On 6 May, as virtually his last act of policy before calling a general election, Prime Minister Malcolm Turnbull announced an enhanced defence training agreement with Singapore, as part of the new Comprehensive Strategic Partnership (CSP) between Australia and Singapore.
Australian and Singaporean officials have been working on the CSP since last June’s Joint Declaration by prime ministers Abbott and Lee. While some details have yet to be finalised, and Mr Lee’s planned visit has had to be postponed, that the CSP roll-out was fast-tracked ahead of the Australian election campaign is a sign of the importance this upgrade in bilateral relations has for both countries. As a fellow ‘odd man out’ in its region, Singapore may be the state in Southeast Asia that needs Australia most, given its long-standing defence interest in Australia as a source of strategic depth.
The Lowy Institute will shortly be publishing my analysis of the Australia-Singapore CSP, 'Size Isn’t Everything', focusing on the defence and security aspects of the relationship. With that in mind, it’s worth highlighting the key points of the defence deal announced last week, and its wider strategic significance.
The centrepiece of the new defence cooperation deal involves an approximate doubling of Singapore’s access to military training in Australia. The Singapore Armed Forces (SAF) already have a large footprint in Australia, including all basic flight training, in Western Australia. Up to 6,000 troops and 400 SAF platforms, including armour, artillery, aircraft and helicopters, take part annually in a tri-service exercise in Queensland’s Shoalwater Bay training area, which is three times the size of Singapore.
The city state’s lack of space has led it to put in place an elaborate web of overseas training arrangements, involving a dozen countries. Australia is now emerging as the most important of these, offering access to training, under tropical conditions, on an unmatched scale. Singapore’s defence investment in Queensland may well presage a consolidation into Australia as its primary training location overseas.
Under the new CSP defence arrangements announced last week, covering a 25-year period, Singapore will receive expanded access to Shoalwater Bay and training areas around Townsville. This entails more than doubling the number of SAF personnel rotating annually through Australia, to 14,000. They will also be able to stay for up to 18 weeks per year, up from 6 weeks previously. To accommodate this expanded presence, Singapore has agreed to fully fund the new training facilities in Queensland to the tune of $2.25 billion: a 'massive investment in Defence infrastructure in Australia', according to Mr Turnbull. The enhanced facilities will also be available for the Australian Army when not in use by the SAF.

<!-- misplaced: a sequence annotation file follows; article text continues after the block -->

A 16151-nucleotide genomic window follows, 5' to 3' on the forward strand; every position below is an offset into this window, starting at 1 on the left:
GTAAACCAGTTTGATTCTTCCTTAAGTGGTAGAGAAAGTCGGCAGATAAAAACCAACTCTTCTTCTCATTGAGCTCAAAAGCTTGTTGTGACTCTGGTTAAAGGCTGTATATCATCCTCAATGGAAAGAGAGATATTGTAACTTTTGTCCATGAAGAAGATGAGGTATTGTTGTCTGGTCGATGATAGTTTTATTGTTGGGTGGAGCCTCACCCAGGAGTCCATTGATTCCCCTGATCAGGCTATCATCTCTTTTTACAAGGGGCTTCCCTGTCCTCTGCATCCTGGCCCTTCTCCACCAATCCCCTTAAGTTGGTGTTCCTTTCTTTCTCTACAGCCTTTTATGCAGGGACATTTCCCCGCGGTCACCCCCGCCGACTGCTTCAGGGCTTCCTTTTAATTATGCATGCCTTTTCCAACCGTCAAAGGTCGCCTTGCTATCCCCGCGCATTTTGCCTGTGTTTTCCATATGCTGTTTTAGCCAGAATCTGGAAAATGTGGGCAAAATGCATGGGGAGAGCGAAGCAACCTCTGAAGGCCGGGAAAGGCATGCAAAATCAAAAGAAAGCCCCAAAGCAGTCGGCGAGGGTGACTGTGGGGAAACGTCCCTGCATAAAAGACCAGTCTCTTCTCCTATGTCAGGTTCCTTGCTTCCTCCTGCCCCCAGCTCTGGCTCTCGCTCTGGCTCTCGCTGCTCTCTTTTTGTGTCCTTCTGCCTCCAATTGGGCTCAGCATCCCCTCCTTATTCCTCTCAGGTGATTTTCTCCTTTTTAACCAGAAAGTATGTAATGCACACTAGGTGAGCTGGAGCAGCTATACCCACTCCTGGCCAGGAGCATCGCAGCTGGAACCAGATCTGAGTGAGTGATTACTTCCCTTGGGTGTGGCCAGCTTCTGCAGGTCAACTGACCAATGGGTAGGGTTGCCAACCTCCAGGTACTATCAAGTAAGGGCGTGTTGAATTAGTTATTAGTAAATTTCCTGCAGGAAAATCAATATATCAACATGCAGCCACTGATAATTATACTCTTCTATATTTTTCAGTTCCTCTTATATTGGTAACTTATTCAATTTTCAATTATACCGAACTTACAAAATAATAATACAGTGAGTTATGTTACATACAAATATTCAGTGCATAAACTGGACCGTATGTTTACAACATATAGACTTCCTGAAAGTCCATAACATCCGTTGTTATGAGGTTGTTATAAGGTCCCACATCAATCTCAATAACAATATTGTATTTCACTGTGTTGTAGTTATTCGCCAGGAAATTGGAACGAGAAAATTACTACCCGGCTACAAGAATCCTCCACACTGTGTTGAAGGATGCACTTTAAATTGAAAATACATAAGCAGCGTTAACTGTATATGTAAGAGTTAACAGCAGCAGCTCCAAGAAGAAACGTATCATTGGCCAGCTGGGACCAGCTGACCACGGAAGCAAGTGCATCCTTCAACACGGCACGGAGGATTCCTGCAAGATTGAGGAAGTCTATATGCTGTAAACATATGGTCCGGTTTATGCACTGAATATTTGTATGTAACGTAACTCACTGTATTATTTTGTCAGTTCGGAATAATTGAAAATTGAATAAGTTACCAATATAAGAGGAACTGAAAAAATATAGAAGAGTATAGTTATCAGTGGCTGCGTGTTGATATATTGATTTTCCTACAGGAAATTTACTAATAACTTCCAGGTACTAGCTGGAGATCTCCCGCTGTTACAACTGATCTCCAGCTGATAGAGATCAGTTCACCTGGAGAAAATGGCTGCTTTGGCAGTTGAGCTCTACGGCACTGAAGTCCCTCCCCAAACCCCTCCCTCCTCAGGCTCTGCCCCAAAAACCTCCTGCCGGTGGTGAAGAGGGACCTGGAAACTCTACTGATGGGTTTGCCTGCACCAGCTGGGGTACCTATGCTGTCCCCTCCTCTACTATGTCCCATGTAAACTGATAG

It was further reported last week that air force training will be intensified. The details of this have yet to be fixed, but it is understood that RSAF pilots will be able to train in Australia for up to six months per year.
Defence is just one element of the CSP, which mandates closer cooperation in trade and investment, foreign policy, and people-to-people links . Broader security ties will extend to intelligence and law enforcement cooperation, including the two countries overlapping counter-terrorism interests. Officials and uniformed personnel will be posted in each other’s countries, as an indication of depth to the government-to-government relationship. This, according to Lee Hsien Loong, rests on the assumption that Singapore and Australia are 'politically like-minded, strategically-aligned and economically complementary'.
In the context of an election campaign, now officially under way, Malcolm Turnbull and trade envoy Andrew Robb lost no time in extolling the employment and infrastructural benefits of the defence deal as a 'much needed boost to local economies' in northern Queensland.
Singapore’s willingness to pay for enhanced access to defence training in Australia, although welcome, should not distract from an enduring, two-way underpinning to Australia’s interactions with Singapore. This goes beyond the wider quid pro quo within the CSP, whereby Canberra is improving the terms of its economic access to Singapore in return for granting Singapore more access to military training areas in Australia.
Singapore’s stock is also rising, for Australia, in the context of Southeast Asia’s rising strategic profile. The city state can also add strategic depth for Australia. This reflects its enduring strategic function as a forward operating location situated at the fulcrum between the Straits of Malacca and the South China Sea. Singapore’s military capabilities are second to none in Southeast Asia. However, the most important strategic attributes Singapore brings to the partnership are non-material: a shared mindset, strategic outlook and a willingness to commit for the long term.
Singapore’s agreement to pay for the new facilities could draw favourable comparisons with the festering disagreement between Washington and Canberra over whom should pay for upgraded facilities to host the US Marine contingent near Darwin . That, however, would be to ignore the wider alliance benefits that the US presence brings, which Canberra should be prepared to pay for.
Singapore’s forces are welcome in Australia. Hopefully their enhanced presence here will lead to deeper bilateral cooperation with the ADF, complementing their long-standing interactions in the region through the Five Power Defence Arrangement. The CSP is a major step forward, but it is not a military alliance.
Photo courtesy of Australian Defence Image Library